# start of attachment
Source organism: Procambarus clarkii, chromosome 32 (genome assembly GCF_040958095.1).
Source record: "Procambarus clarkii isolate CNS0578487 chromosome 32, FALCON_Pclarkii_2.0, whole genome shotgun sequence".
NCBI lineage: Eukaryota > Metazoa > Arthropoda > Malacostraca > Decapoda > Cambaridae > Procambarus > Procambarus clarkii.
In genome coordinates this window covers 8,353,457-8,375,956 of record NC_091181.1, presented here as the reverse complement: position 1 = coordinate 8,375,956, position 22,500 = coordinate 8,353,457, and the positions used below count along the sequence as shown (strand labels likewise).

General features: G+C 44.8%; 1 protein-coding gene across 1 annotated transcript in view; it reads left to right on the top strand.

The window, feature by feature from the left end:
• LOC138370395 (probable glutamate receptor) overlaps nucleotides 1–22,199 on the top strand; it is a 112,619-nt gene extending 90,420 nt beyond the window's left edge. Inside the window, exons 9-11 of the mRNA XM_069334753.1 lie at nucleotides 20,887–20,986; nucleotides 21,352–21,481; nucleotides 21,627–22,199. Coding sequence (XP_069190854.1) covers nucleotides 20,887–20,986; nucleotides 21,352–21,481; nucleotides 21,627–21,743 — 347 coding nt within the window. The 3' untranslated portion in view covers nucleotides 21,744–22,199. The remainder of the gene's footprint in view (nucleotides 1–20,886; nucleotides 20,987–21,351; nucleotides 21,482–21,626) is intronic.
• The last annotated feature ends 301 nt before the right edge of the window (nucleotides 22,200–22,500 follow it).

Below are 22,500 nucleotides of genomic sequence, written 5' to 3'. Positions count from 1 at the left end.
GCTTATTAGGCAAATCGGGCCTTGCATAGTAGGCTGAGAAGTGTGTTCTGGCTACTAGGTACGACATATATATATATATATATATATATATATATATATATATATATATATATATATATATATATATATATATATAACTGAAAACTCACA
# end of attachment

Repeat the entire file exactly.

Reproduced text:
Source organism: Procambarus clarkii, chromosome 32 (genome assembly GCF_040958095.1).
Source record: "Procambarus clarkii isolate CNS0578487 chromosome 32, FALCON_Pclarkii_2.0, whole genome shotgun sequence".
NCBI lineage: Eukaryota > Metazoa > Arthropoda > Malacostraca > Decapoda > Cambaridae > Procambarus > Procambarus clarkii.
In genome coordinates this window covers 8,353,457-8,375,956 of record NC_091181.1, presented here as the reverse complement: position 1 = coordinate 8,375,956, position 22,500 = coordinate 8,353,457, and the positions used below count along the sequence as shown (strand labels likewise).

General features: G+C 44.8%; 1 protein-coding gene across 1 annotated transcript in view; it reads left to right on the top strand.

The window, feature by feature from the left end:
• LOC138370395 (probable glutamate receptor) overlaps nucleotides 1–22,199 on the top strand; it is a 112,619-nt gene extending 90,420 nt beyond the window's left edge. Inside the window, exons 9-11 of the mRNA XM_069334753.1 lie at nucleotides 20,887–20,986; nucleotides 21,352–21,481; nucleotides 21,627–22,199. Coding sequence (XP_069190854.1) covers nucleotides 20,887–20,986; nucleotides 21,352–21,481; nucleotides 21,627–21,743 — 347 coding nt within the window. The 3' untranslated portion in view covers nucleotides 21,744–22,199. The remainder of the gene's footprint in view (nucleotides 1–20,886; nucleotides 20,987–21,351; nucleotides 21,482–21,626) is intronic.
• The last annotated feature ends 301 nt before the right edge of the window (nucleotides 22,200–22,500 follow it).

Below are 22,500 nucleotides of genomic sequence, written 5' to 3'. Positions count from 1 at the left end.
GCTTATTAGGCAAATCGGGCCTTGCATAGTAGGCTGAGAAGTGTGTTCTGGCTACTAGGTACGACATATATATATATATATATATATATATATATATATATATATATATATATATATATATATATATATATATATAACTGAAAACTCACA